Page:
Fellaini provides the Premier League with more Soap worthy material, but the derby match was a far cry from entertaining.
Just twenty seconds had passed between Marouane Fellaini’s first and second foul on Sergio Aguero – a second yellow was almost certainly beckoning – before a moment of madness from the Belgian, turned it into a red for pushing his head into Aguero’s face.
The Argentine, of course, made the most of it – rolling around holding his face, much like Alexis Sanchez did when struck with the ball on the shoulder against Leicester City.
After the game, Jose Mourinho questioned Aguero’s antics, claiming that he had simulated the whole thing.
“I saw Aguero in the tunnel, after the game and no broken nose, no broken head, his face is nice as always.
“I think if Sergio doesn’t go to the floor, for sure, it is not a red card,” The Portuguese said in the post-match press conference.
His counterpart remained neutral – claiming not to see the incident, so it would be unfair for him to say it was a red card.
Mourinho may be right, if Aguero does not go down, maybe Martin Atkinson does not produce the straight red – but, in a game with so much at stake, any player would have made the most of Fellaini’s stupidity.
But what the incident does for those involved in the league is; it overshadows a boring, dull encounter, between two of England’s biggest clubs.
On the night, City controlled possession throughout both halves and looked the more dangerous going forward.
In the opening 45-minutes, City had ten attempts on goal compared to United’s two – but the closest they came was an Aguero shot that came off the post.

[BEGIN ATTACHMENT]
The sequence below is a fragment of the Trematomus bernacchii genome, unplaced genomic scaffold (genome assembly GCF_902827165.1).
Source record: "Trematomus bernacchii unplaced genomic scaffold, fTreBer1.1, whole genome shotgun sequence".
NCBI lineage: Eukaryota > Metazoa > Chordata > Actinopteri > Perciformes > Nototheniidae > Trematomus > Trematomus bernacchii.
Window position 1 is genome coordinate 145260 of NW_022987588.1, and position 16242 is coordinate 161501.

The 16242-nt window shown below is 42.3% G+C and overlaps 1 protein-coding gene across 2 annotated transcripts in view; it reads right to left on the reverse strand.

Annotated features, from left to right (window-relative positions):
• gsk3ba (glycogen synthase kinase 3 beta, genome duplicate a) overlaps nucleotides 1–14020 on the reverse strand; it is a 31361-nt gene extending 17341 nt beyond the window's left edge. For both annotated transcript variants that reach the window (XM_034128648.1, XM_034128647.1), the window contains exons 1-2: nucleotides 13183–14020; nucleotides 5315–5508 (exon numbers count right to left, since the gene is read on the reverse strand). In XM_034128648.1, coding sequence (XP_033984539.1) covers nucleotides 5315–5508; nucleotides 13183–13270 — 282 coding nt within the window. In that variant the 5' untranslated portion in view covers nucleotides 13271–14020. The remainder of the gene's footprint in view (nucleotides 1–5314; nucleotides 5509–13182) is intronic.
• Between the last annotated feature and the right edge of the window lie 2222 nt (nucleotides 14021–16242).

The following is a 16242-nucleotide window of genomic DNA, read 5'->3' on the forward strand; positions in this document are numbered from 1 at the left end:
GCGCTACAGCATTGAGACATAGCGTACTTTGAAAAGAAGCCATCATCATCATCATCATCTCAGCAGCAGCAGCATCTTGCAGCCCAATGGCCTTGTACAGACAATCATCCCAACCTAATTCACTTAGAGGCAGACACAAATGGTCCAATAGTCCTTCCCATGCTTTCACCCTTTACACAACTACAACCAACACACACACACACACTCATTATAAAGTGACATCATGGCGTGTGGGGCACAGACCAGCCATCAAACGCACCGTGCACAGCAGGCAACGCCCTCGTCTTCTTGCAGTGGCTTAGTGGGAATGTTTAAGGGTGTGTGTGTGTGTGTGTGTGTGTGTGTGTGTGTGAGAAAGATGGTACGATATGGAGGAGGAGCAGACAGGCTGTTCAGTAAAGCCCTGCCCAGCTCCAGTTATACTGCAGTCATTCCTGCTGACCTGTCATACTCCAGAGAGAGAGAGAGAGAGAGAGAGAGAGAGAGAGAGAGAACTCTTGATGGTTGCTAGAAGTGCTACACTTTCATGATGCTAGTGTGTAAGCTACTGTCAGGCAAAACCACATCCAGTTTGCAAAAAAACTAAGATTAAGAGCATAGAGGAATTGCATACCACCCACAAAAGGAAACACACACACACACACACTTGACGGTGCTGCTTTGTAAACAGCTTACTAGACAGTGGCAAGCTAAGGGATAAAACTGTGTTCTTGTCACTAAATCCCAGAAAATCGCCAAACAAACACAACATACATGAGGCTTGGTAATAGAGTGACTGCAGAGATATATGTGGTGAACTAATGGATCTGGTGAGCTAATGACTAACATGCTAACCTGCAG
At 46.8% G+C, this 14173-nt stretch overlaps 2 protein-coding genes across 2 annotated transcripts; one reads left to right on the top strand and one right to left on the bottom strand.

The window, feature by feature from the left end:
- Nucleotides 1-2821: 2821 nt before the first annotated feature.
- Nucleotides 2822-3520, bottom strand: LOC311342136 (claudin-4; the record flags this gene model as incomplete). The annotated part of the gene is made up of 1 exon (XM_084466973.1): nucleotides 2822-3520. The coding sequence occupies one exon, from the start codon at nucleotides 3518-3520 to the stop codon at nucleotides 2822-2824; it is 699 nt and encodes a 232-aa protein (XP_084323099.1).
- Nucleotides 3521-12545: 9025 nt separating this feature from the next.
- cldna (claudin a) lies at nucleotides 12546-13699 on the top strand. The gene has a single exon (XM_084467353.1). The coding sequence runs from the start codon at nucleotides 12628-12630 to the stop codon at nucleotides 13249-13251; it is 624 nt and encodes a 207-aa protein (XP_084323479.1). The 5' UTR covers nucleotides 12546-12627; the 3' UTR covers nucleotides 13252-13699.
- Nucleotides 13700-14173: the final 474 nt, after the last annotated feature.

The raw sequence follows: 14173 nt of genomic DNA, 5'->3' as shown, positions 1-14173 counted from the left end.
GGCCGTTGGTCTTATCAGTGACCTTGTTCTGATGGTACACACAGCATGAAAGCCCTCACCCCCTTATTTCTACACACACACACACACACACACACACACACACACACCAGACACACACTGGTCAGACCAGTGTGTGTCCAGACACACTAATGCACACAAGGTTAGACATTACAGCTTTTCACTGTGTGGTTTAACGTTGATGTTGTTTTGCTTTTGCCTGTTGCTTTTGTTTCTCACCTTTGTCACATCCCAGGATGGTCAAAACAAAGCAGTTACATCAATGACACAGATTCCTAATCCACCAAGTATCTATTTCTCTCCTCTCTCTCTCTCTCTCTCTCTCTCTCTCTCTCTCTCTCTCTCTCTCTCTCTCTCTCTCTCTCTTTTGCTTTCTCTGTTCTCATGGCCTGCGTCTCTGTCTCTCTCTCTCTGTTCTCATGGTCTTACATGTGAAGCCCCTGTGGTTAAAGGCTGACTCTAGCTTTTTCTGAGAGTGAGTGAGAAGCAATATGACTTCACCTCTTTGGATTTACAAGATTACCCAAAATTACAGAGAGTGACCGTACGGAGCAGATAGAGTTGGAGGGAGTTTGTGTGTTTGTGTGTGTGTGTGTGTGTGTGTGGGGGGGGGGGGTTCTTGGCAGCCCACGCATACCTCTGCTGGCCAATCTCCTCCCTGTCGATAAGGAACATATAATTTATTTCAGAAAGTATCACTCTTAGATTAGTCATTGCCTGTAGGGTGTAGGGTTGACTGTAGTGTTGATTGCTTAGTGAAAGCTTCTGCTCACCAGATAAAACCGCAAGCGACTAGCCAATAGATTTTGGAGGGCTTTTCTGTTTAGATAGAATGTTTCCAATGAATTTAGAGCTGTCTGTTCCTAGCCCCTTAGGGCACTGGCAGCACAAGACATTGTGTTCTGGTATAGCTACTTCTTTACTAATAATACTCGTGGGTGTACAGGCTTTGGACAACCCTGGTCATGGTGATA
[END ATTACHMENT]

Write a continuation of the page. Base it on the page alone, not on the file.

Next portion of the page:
Jose Mourinho will be happy with his side’s defensive performance, with Eric Bailly and Antonio Valencia once again, the standouts.
City finished the game with nineteen attempts on goal and 69% possession, but in truth, they never looked like scoring until Gabriel Jesus exploited a hole in the United backline – but the Brazilian was flagged for offside.
Once again, Guardiola’s side looked one dimensional and could not muster up anything outside of their game plan to penetrate the blanket defense put up by United.
Despite their strengths in defense, United struggled to string passes together which could finally shed some light on what Paul Pogba has been doing all season.
The Frenchman has had more passes than any other midfielder this year (1726), with an 85% accuracy – while in some aspects of his game he has disappointed, this was something Mourinho’s men could have done with last night.
But in the end, all the attention will turn to his replacement in midfield, and his moment of madness in the 84th minute.
It will be built up as something major – the bitterness of the Manchester derby if you like – but, in reality, it’s just a splash in the pond of the Premier League facade.
What viewers saw last night was a poor display from both sides and a far cry from the entertainment factor they were provided with in El Clasico on Sunday night or the Der Klassiker on Wednesday.
Those games provided real entertainment and not the farcical type which this one did.
While the Premier League continues to be the soap opera of modern football – La Liga and the Bundesliga will be Breaking Bad and the Soprano’s – and will continue to outplay them on the European front.